My preschooler copies EVERYTHING I say and do. I know, I know – this shouldn’t come as a major surprise. But in fact it does. Especially when it’s something brand new. Something I haven’t seen or heard before. Something that comes out of nowhere. Like when I am driving and she has used that “very inappropriate word” while talking to her imaginary friend. Say whaaaaaat? Whooopsie…
Lately, I’ve really been giving this a lot of consideration. I mean we’re all usually operating on “auto-pilot” without really thinking too much about what messages we are sending to our kids. Heck, we’re busy! We don’t have time to analyze these kinds of things. Or do we? (Yes people, the answer is yes).
The messages that we think are important and want to teach are obvious (i.e. sharing) and we even give “lessons” on the subject. But it’s the other, more subtle lessons that kids are picking up also. I’ll give you some examples from my own life:
(1) I am on the computer.
Facebooking. Tweeting. Reading blogs. Shopping. You get the idea. Real important stuff right? (Rhetorical)
Unspoken Message: I don’t have time for you.
(2) “Hurry up. Get in the car. Sit down. Get out. Repeat”.
The Truth: I sometimes over-plan and try to cram too much into the day. Often, I don’t give us enough time to get in and out of the car when running errands and it escalates as I am feeling more rushed and my daughter is feeling like “this trip sucks – can’t you wait an extra minute for me to get in the car?” This kind of makes me sad writing this actually.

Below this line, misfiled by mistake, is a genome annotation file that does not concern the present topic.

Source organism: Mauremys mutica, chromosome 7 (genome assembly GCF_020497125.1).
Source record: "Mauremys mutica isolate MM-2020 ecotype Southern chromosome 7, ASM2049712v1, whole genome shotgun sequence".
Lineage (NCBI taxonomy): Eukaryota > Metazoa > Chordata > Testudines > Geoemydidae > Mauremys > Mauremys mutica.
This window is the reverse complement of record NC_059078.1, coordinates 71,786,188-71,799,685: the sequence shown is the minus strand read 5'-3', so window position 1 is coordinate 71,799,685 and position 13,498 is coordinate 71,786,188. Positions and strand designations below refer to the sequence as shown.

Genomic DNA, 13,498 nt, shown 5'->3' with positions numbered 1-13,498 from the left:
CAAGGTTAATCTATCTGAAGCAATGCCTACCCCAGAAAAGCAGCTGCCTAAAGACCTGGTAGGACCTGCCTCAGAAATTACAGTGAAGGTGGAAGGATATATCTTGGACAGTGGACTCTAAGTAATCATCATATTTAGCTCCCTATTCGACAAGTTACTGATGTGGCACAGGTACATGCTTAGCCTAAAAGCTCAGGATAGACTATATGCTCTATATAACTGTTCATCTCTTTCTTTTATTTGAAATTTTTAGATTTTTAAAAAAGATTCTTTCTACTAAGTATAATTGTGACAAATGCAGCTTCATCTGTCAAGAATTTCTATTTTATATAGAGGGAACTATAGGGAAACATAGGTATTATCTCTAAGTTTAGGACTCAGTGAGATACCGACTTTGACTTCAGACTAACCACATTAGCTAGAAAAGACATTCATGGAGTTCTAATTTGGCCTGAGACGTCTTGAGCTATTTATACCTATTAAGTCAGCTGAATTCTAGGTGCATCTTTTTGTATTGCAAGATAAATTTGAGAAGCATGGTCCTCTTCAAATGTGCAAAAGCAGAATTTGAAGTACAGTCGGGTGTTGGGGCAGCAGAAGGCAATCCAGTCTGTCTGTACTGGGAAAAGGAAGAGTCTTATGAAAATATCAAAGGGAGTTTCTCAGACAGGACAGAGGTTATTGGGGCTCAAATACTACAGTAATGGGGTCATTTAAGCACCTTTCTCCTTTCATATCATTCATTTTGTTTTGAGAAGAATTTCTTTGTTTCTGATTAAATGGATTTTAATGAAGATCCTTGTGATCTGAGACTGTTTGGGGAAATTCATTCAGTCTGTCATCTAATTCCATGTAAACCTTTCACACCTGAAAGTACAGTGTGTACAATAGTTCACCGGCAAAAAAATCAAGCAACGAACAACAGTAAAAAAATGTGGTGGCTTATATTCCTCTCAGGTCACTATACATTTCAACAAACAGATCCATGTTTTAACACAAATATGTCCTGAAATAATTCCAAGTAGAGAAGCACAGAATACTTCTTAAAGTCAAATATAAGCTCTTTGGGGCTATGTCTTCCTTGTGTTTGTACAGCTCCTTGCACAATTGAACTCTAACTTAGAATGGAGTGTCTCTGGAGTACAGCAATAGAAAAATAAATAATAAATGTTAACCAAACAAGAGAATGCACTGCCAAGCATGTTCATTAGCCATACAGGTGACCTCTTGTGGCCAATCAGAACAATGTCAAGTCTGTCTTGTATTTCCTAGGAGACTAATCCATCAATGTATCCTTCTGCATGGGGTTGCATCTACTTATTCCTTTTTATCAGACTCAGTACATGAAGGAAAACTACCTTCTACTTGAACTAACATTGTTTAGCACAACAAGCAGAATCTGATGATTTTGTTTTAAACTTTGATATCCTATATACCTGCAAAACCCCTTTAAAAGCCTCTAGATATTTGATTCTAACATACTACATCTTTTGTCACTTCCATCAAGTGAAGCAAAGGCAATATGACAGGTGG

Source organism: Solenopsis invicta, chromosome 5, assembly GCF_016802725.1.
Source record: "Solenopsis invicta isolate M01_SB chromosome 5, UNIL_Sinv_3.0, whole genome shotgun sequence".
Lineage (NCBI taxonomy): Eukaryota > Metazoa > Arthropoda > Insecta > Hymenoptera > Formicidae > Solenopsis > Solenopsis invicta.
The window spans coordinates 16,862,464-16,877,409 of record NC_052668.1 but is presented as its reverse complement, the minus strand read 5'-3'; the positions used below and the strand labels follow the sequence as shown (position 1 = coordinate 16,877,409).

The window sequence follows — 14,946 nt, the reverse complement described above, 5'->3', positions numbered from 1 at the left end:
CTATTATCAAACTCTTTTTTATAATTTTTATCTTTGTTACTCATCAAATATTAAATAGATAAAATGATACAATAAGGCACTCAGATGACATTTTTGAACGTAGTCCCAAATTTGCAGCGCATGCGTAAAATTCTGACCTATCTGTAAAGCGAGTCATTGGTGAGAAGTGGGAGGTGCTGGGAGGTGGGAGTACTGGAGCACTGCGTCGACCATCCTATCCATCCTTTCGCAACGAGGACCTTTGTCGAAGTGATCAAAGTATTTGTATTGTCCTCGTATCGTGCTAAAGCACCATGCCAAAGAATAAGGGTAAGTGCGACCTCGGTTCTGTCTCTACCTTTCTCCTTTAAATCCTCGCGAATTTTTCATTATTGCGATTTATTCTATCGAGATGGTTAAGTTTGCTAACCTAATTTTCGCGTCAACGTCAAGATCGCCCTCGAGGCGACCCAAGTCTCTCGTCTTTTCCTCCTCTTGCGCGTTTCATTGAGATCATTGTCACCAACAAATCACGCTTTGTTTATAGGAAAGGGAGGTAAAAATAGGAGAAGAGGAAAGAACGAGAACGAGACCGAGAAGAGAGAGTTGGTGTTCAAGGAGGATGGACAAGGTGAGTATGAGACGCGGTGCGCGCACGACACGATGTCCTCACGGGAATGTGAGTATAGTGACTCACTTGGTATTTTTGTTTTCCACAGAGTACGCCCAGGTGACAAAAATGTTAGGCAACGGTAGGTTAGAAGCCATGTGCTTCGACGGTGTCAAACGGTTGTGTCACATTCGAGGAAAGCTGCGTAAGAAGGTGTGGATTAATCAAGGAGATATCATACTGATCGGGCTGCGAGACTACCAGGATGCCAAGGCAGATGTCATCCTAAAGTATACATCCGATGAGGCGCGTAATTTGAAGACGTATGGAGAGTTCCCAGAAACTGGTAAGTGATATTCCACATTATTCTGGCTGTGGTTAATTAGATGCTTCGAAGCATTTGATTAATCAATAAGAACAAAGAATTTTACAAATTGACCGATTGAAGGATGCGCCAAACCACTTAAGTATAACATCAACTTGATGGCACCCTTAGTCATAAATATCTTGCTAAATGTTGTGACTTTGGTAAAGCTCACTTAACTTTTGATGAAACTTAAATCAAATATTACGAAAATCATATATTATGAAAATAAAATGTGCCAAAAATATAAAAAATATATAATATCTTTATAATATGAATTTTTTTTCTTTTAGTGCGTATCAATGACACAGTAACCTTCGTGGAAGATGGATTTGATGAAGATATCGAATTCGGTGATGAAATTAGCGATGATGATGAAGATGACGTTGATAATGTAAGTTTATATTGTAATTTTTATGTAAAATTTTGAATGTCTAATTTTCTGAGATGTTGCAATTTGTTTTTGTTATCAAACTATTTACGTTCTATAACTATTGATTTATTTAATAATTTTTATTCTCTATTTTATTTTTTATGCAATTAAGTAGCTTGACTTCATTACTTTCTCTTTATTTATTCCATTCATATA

Unspoken Message: You’re too slow and it’s really frustrating to me because I have “stuff to do”. Deeper Message: Oh, and all this stuff is more important than you.
Of course I have to do all these “errands” which consist of running a household. But do I have to do it this WAY? No. And are there other things I could cut out a little from my life to give me more time? Yes. See above ;)
(3) Just let me do that for you. It will be faster. It will take less time and we can get going on running all our errands (see above) ;)
Unspoken Message: You aren’t capable of doing this on your own.
(4) Yelling. Going over the deep end.
Why am I surprised when my daughter yells back at me when she’s experiencing frustration? Maybe because I didn’t know sounds that loud were capable of coming out of such a small mouth. Actually, it’s more likely because I forget that frustration for her manifests in smaller things….like not being able to do up her own jacket zipper. (see above) ;)
Unspoken Message: This is an acceptable way to vent frustration: Yelling at People.
This post is more for you than me, although I know all parents can relate to some degree. It's an exploration of the lessons I am passing onto my daughter without really thinking about it. This is good because at least now I can work on changing it.
Now if you’ll excuse me, I need to get off the computer and play with my little girl. Have a wonderful day!